The past month or so, Sonya and I have been living in a little hamlet/village on the Plateau in Nigeria. Life in the village changes every day of the week, and many things tend to pop out of nowhere, but there is a certain rhythm to living there, and I will try to give the barebones structure of a typical morning.
First thing I would listen for my friend Aminu (he and his family were our hosts) to get up and open the gate outside; this would happen around 4:30 a.m. Then he would come back inside to get ready for morning devotions. I would get up a few minutes before 5, get dressed in the dark, and wait outside for him. Then we would walk together up the road to the Suudu Do’aare (House of Prayer). This is done by the moon or starlight, since the sun is not up until about 6.
We are usually among the first ones there; before we arrive, the doors are unlocked and the caretaker wipes down all the chairs inside. There are 40 chairs (donated by one of our NAB churches 10 years ago) around the outside of the round room; if they need more seating they will lay down mats. There is a small “torch” (i.e. light) in one of the windows, but it only allows light to see where you are walking. Everything in Suudu Do’aare in the morning in the done in the semi-darkness.
When we get there they (usually just two or three people ahead of us) are singing already, and as each individual comes in they join in the singing. They have some powerful women song leaders, and when they are in full throat it is marvelous to hear. Singing and corporate prayers go until about 5:40 a.m., when I begin teaching. I usually teach for about 20-30 minutes, after which someone will either emphasize what I had been talking about, or they will talk about upcoming events the people need to be ready for. We are done by about 6:15 or so, and home again by 6:30, after greeting everyone.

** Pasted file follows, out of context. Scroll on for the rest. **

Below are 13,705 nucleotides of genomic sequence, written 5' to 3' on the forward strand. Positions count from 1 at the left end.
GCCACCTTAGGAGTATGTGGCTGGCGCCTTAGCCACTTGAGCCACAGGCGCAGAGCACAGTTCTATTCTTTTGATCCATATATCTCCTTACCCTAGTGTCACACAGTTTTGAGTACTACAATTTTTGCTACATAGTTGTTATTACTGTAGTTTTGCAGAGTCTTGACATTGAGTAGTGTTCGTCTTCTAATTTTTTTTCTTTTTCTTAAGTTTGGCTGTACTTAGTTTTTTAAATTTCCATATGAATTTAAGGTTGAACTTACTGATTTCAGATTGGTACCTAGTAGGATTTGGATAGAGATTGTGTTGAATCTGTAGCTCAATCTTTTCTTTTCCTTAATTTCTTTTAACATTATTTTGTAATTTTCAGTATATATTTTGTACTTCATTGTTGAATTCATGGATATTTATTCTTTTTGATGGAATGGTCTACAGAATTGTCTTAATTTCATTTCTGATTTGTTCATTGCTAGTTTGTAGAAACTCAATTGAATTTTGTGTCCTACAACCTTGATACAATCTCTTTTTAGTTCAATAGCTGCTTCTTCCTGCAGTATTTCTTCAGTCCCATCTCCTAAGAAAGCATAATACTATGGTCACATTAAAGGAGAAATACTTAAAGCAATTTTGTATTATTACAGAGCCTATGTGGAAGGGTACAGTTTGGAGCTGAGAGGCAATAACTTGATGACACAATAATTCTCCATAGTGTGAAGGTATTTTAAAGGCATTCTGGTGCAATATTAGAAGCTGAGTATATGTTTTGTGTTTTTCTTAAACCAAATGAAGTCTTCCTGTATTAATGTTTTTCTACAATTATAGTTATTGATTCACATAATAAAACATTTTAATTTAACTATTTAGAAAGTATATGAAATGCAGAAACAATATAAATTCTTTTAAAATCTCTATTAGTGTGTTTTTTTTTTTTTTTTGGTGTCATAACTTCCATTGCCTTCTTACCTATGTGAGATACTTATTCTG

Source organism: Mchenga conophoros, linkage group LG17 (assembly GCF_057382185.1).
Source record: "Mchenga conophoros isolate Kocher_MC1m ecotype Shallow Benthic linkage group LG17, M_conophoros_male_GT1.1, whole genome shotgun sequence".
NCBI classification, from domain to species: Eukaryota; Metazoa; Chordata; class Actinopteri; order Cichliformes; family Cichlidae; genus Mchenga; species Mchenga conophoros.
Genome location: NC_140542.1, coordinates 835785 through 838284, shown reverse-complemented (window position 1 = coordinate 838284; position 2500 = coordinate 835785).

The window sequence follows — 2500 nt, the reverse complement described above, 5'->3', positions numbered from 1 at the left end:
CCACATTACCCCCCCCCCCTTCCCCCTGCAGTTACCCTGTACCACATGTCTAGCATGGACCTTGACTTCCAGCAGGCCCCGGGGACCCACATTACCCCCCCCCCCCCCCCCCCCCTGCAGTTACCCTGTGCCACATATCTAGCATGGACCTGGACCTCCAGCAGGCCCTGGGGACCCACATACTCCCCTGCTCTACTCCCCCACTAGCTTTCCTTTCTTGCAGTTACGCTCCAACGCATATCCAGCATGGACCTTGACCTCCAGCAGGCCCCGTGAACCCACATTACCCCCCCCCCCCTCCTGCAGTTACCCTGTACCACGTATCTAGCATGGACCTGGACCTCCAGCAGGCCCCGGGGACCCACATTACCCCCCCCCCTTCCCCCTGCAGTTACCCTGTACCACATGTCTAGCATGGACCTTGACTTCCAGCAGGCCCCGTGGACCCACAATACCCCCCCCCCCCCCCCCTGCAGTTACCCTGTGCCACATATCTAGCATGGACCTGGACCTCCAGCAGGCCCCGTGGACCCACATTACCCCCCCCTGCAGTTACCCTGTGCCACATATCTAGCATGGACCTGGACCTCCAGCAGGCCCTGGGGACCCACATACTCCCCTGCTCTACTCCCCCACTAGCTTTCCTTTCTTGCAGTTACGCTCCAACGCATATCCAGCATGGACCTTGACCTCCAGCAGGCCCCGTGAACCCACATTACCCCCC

Back at the guesthouse where we stay (the nicest building in the village, btw) Aminu’s wife is already busy cleaning, while breakfast is on the fire, so we chat and watch the kids, or I might lie down again, while we wait. Sonya would make breakfast for us (Semolina – like Cream of Wheat) while the family would eat rice or nyeeri (corn fu-fu), which they like better.
After breakfast (c. 7:30) things happen depending on the day, but if we stayed home, and it was sunny, I would get out my books and a chair and take them out by the road, and sit by the bench there. I would read my Bible, study my language stuff, read, and greet whoever might come along. This would serve as my main devotional time, though I would go find somewhere more private to pray. I wrote a journal while I was there, and have about 30 pages of notes from that.
The Primary school children would traipse by for school from 8-8:30 or so (late little ones scurrying down the path on flip-flops), and that was always fun. I am beginning to know names, and of course everyone knows my name (“JEEEFF!!” my little friend Jibrilla, likes to call out). Some mornings Sonya would go to the school to help teach; other days we might head to the library, which has a decent table to use for a desk (one of two in the whole place), if we had lots of writing to do.
Visitation would often take a good portion of our time. Sonya and I would go together to one side of the community and simply go to each compound, calling out “Salaam aleykum” and wait for the response, and then go in to greet people. This much we can do pretty well in Fulfulde; for the rest we struggle, but are making progress. If I think about something I’d like to share, I can get people to understand me in what I am sure is “Pidgin” Fulfulde. I would also take my Fulfulde Bible and read a portion of it before we prayed together to round out the visit.
We also travelled to smaller communities around, and on Wednesdays would have our formal worship time (Sunday being market day). Or we would schedule times to meet with different leaders and talk about specific issues. This happened a lot as the community is planning to launch a Medical Mission Team in the new year, so there were a lot of preparations to be made for that.
Then lunch would roll around, c. 12:30 – 1:30 or so, but that is another blog.